SAN FRANCISCO, Calif. – PC customers seeking choice can get a brand name PC, such as a Dell or HP computer, or can go to a system builder that makes a machine out of standard parts. These stores have long been known as “the white box market,” or less politely as “screwdriver shops,” since the computer is built on premises.
Those custom built shops have served the small business market adequately for individual desktop and low-end server PCs, but there was never an option if a customer wanted a blade solution. For that, you had to go to the big name companies, such as HP with its c3000, a.k.a. “Shorty,” or IBM’s BladeCenter S.
Well, Intel hopes to change that with Clear Bay, a modular, all-in-one blade system design that looks just like Shorty or the BladeCenter S but made from standard parts that a reseller can build for their customers.
The Clear Bay server is based on the Modular Server Specification announced by Intel last July. It sets up a standard for blade server parts, such as compute blades, storage blades, backup blades, chassis design, power supplies and heat sinks.
Clear Bay is a 6U-high blade chassis that can support up to six two-socket Xeon server nodes, 14 2.5-inch serial-attached SCSI (SAS) hard disks, two storage-control modules, a management module and two Ethernet switch modules.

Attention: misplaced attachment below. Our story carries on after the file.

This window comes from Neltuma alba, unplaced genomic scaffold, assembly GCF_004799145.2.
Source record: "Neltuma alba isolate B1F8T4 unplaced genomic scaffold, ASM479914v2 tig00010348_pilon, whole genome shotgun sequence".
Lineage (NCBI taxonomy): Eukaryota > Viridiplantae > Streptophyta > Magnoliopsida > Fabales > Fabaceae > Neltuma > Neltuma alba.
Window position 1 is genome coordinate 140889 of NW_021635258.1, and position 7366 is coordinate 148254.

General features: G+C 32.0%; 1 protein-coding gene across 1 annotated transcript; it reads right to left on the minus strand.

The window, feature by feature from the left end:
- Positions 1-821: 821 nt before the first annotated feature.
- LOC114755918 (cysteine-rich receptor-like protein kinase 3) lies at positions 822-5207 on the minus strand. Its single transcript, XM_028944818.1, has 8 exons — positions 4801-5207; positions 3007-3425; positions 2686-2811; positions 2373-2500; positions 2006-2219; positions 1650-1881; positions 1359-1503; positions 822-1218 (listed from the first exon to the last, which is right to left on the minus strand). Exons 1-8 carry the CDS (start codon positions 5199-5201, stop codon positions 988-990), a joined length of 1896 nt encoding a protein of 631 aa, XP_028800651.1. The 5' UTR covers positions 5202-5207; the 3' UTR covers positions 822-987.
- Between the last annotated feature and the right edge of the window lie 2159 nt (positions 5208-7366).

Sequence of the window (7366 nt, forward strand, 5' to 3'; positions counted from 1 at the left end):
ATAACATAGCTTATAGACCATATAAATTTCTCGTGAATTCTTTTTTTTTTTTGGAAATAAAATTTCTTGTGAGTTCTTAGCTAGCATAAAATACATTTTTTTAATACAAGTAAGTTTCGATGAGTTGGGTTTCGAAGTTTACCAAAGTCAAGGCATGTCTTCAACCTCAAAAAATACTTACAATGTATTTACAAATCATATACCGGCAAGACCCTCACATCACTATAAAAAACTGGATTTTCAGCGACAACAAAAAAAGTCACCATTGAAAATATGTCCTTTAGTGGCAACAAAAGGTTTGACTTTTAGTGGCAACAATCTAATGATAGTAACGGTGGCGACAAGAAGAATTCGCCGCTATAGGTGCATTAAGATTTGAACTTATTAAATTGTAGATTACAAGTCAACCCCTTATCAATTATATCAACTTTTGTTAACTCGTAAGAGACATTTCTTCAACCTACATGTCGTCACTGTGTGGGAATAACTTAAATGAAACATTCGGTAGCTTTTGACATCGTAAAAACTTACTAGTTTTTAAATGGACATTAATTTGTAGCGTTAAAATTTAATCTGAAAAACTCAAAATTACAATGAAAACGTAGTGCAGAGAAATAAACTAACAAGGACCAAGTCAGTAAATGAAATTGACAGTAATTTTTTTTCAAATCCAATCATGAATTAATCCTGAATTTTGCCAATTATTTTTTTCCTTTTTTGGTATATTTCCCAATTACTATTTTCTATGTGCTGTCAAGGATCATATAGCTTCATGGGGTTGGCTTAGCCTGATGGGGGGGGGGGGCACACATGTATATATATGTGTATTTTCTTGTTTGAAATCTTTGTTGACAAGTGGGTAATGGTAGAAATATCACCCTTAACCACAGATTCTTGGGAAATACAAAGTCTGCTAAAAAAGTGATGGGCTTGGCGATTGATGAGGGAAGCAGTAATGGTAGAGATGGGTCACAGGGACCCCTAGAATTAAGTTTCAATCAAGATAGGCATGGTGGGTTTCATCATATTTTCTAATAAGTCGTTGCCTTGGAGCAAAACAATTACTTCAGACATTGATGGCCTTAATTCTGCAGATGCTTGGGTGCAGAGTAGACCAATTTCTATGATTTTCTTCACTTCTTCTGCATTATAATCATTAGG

Intel believes offering a white box solution to the blade system market will help grow it, even more so than the $19.8 billion for SMB server spending this year as projected by Access Markets International Partners. “A lot of SMBs haven’t considered upgrading their systems to baldes. There’s a lot of unfulfilled potential out there,” said David Brown, general manager of Intel’s channel server marketing group at a briefing here.
The resellers assembled with Intel were even more enthusiastic. “This allows companies like us to compete on equal terms with companies a lot larger than us,” said Joe Toste, vice president of sales and marketing for Equus Computer Systems, which sells systems to resellers around the country. “We expect many more server customers will be able to go after a larger marketplace now that they have this option for customers.”
In addition to the hardware, the Clear Bay systems are fully manageable via a Web interface, so the administrator doesn’t even need to be present with the hardware to manage it. Through a Web interface, servers can be brought online, taken offline, hard drives assigned to a specific server and specific applications assigned to a server.
Pricing for servers based on the Clear Bay platform will be roughly $7,200 for a basic configuration, and when fully loaded, will run around $32,000.